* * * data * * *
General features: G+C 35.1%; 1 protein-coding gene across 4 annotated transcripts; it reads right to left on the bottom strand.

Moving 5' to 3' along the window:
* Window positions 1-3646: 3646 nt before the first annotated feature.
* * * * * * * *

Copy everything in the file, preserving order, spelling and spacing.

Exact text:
General features: G+C 35.1%; 1 protein-coding gene across 4 annotated transcripts; it reads right to left on the bottom strand.

Moving 5' to 3' along the window:
* Window positions 1-3646: 3646 nt before the first annotated feature.